Mozambique's Chissano addresses summit in Kiswahili

Addis Ababa- Ethiopia (PANA) -- Outgoing African Union (AU) chairman Joaquim Chissano of Mozambique on Tuesday made history by partly using Kiswahili to address the continental body's third annual summit in Addis Ababa.
Kiswahili is widely spoken in East Africa, parts of central Africa and in certain Indian Ocean islands.
Chissano, who also retires from the Mozambican presidency later this year, read more than two thirds of his report and farewell speech in Kiswahili, thus becoming a pioneer in the utilisation of an African language during a continental summit.
The Bantu language with a slight influence of Arabic is commonly spoken in Kenya, Uganda, Tanzania, Somalia, Rwanda, Burundi, Malawi, Mozambique, Comoros and eastern DR Congo, among other countries.
Although AU documents are not yet translated into Kiswahili, Chissano described his initiative as "a provocation".
His Kenyan counterpart Mwai Kibaki also spoke in Kiswahili in his contribution to the general debate at the third AU summit.
Observers familiar with the debate on the introduction of African languages during discussions of the continental body were not surprised that Kiswahili became the first to be used.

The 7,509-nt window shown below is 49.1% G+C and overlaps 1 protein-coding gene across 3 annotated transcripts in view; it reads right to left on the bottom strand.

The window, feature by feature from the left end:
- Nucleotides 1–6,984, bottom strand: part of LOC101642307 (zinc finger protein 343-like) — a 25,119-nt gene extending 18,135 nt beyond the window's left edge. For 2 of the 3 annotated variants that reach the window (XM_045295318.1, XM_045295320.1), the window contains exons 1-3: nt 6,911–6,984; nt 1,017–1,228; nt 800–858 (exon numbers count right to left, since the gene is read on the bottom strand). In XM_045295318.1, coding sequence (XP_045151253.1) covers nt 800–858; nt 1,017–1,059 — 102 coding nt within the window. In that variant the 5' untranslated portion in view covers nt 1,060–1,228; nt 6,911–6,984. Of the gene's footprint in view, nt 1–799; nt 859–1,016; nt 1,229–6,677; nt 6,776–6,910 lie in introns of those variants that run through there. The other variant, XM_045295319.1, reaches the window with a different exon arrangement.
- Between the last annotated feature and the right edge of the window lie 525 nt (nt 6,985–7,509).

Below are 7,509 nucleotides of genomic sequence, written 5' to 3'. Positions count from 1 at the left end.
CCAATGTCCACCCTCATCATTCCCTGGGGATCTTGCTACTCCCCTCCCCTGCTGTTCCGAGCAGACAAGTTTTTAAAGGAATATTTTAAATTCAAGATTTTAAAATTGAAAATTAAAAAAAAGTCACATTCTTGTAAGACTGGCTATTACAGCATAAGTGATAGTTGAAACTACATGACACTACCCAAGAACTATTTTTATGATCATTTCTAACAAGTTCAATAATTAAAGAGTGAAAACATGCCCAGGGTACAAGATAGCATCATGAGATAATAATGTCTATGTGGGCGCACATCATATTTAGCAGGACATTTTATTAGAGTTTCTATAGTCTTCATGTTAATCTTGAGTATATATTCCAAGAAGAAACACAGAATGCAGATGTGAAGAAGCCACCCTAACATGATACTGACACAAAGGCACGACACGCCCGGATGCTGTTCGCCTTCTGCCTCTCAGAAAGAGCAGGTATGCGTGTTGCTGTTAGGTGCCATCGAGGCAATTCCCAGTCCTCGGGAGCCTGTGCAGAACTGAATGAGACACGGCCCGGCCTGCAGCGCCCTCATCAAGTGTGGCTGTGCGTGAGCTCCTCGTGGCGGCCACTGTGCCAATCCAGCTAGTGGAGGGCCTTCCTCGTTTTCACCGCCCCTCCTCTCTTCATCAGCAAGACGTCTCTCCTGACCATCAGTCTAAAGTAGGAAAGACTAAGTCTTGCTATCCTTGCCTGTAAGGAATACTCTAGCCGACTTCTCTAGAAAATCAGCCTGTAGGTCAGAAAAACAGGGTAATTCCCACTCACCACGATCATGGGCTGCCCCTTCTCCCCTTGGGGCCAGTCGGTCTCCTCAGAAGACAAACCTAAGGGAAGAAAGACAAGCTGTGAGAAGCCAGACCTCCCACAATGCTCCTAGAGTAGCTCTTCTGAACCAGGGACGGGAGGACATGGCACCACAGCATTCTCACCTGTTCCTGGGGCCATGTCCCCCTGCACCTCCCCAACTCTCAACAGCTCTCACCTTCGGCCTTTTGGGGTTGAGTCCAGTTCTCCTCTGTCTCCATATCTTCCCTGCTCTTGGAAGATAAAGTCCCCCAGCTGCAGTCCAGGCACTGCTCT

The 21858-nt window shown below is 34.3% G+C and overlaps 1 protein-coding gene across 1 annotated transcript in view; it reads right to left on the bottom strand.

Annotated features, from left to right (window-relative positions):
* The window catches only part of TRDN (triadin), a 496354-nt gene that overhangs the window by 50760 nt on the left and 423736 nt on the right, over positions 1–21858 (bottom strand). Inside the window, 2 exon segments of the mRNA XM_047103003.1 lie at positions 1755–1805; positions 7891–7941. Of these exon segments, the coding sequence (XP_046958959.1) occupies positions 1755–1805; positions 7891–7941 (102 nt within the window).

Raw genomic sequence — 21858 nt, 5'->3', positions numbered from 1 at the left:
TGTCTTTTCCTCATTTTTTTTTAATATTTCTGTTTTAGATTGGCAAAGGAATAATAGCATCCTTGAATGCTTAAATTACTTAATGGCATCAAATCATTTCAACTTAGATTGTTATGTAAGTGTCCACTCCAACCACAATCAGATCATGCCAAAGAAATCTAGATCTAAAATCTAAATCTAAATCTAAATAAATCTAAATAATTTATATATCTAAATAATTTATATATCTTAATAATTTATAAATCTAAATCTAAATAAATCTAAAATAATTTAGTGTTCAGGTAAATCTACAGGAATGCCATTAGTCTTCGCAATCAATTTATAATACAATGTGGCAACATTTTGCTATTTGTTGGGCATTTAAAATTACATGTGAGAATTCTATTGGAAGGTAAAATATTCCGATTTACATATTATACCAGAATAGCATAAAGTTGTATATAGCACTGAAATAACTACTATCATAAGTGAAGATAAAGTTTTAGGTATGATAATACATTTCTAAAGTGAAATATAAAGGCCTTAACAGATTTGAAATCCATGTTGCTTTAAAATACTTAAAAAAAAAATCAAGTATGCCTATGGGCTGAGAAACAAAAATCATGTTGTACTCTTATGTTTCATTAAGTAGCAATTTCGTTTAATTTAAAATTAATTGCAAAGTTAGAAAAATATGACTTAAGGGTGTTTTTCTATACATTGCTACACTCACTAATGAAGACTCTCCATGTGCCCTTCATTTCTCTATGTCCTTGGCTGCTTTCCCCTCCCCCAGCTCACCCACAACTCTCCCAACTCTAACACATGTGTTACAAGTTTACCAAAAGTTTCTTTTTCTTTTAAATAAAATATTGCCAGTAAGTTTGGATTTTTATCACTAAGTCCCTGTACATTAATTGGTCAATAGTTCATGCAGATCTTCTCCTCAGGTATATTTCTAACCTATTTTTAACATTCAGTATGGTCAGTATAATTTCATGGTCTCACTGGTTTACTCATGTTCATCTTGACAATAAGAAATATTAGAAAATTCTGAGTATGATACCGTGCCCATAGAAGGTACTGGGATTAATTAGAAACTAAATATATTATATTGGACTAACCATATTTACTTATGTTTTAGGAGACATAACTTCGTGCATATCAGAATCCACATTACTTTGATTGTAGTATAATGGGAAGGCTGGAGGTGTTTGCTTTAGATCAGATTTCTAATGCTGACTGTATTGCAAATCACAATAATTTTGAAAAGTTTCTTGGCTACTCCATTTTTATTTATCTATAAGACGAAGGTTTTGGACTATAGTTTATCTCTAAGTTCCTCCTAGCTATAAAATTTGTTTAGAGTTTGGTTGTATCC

The constitutive Charter of the now defunct Organisation of African Unity (OAU) hinted about their introduction, while Article 25 of the African Union's constitutive Act clearly stated their importance.
"The working languages of the Union and all its institutions, if possible, include African languages, as well as Arabic, English, French and Portuguese," reads article 25 of the AU Act.
The AU charter clarifies the term "if possible" contained in the OAU charter to mean when translation is guaranteed.
This was the case when two Kiswahili speakers addressed the summit on Tuesday.
The audience applauded the initiative in spite of a few moments of confusion.
The utilisation of Kiswahili was first endorsed by the Southern Africa Development Community (SADC) before being tabled for discussion last year during the second AU summit in Maputo, Mozambique, where it was formally recognised as one of the Union's working languages.
Other main African languages such as Hausa, Mandingo, Lingala and Fulani could also be used during AU meeting once simultaneous translation into the other working languages is possible.

07 july 2004 12:47:00

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